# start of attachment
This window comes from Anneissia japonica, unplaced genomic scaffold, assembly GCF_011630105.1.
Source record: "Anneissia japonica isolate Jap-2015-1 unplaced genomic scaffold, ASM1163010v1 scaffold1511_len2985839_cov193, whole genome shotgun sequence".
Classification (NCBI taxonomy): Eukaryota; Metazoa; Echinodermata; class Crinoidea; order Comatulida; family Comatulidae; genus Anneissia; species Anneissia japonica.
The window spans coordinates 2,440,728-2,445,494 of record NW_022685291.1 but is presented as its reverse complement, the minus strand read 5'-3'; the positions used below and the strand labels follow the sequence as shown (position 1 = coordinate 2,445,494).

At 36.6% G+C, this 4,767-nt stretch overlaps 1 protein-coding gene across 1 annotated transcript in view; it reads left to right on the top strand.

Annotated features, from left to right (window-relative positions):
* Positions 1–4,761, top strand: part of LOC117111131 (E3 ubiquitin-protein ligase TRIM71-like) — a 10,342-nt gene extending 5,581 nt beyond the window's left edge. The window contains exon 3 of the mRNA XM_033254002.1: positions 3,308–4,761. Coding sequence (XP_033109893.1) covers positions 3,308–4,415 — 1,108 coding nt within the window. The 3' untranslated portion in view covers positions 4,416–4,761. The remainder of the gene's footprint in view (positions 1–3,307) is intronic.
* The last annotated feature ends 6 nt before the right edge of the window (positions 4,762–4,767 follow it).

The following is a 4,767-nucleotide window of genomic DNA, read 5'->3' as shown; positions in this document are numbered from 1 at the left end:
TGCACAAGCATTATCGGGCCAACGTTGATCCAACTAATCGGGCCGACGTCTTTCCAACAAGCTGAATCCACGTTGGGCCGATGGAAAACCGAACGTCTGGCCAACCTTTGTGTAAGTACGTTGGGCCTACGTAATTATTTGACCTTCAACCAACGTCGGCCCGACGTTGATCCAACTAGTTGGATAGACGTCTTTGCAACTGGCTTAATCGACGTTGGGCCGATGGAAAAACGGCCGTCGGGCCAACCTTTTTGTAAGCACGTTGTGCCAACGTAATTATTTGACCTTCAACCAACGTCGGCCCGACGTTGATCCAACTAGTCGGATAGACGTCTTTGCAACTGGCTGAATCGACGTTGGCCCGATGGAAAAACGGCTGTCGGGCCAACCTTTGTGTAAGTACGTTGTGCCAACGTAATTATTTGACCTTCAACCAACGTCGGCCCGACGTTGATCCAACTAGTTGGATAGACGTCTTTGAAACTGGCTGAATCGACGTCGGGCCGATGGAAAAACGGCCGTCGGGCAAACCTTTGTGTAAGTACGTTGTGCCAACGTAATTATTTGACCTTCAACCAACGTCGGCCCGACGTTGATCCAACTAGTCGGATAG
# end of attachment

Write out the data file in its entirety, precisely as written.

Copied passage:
This window comes from Anneissia japonica, unplaced genomic scaffold, assembly GCF_011630105.1.
Source record: "Anneissia japonica isolate Jap-2015-1 unplaced genomic scaffold, ASM1163010v1 scaffold1511_len2985839_cov193, whole genome shotgun sequence".
Classification (NCBI taxonomy): Eukaryota; Metazoa; Echinodermata; class Crinoidea; order Comatulida; family Comatulidae; genus Anneissia; species Anneissia japonica.
The window spans coordinates 2,440,728-2,445,494 of record NW_022685291.1 but is presented as its reverse complement, the minus strand read 5'-3'; the positions used below and the strand labels follow the sequence as shown (position 1 = coordinate 2,445,494).

At 36.6% G+C, this 4,767-nt stretch overlaps 1 protein-coding gene across 1 annotated transcript in view; it reads left to right on the top strand.

Annotated features, from left to right (window-relative positions):
* Positions 1–4,761, top strand: part of LOC117111131 (E3 ubiquitin-protein ligase TRIM71-like) — a 10,342-nt gene extending 5,581 nt beyond the window's left edge. The window contains exon 3 of the mRNA XM_033254002.1: positions 3,308–4,761. Coding sequence (XP_033109893.1) covers positions 3,308–4,415 — 1,108 coding nt within the window. The 3' untranslated portion in view covers positions 4,416–4,761. The remainder of the gene's footprint in view (positions 1–3,307) is intronic.
* The last annotated feature ends 6 nt before the right edge of the window (positions 4,762–4,767 follow it).

The following is a 4,767-nucleotide window of genomic DNA, read 5'->3' as shown; positions in this document are numbered from 1 at the left end:
TGCACAAGCATTATCGGGCCAACGTTGATCCAACTAATCGGGCCGACGTCTTTCCAACAAGCTGAATCCACGTTGGGCCGATGGAAAACCGAACGTCTGGCCAACCTTTGTGTAAGTACGTTGGGCCTACGTAATTATTTGACCTTCAACCAACGTCGGCCCGACGTTGATCCAACTAGTTGGATAGACGTCTTTGCAACTGGCTTAATCGACGTTGGGCCGATGGAAAAACGGCCGTCGGGCCAACCTTTTTGTAAGCACGTTGTGCCAACGTAATTATTTGACCTTCAACCAACGTCGGCCCGACGTTGATCCAACTAGTCGGATAGACGTCTTTGCAACTGGCTGAATCGACGTTGGCCCGATGGAAAAACGGCTGTCGGGCCAACCTTTGTGTAAGTACGTTGTGCCAACGTAATTATTTGACCTTCAACCAACGTCGGCCCGACGTTGATCCAACTAGTTGGATAGACGTCTTTGAAACTGGCTGAATCGACGTCGGGCCGATGGAAAAACGGCCGTCGGGCAAACCTTTGTGTAAGTACGTTGTGCCAACGTAATTATTTGACCTTCAACCAACGTCGGCCCGACGTTGATCCAACTAGTCGGATAG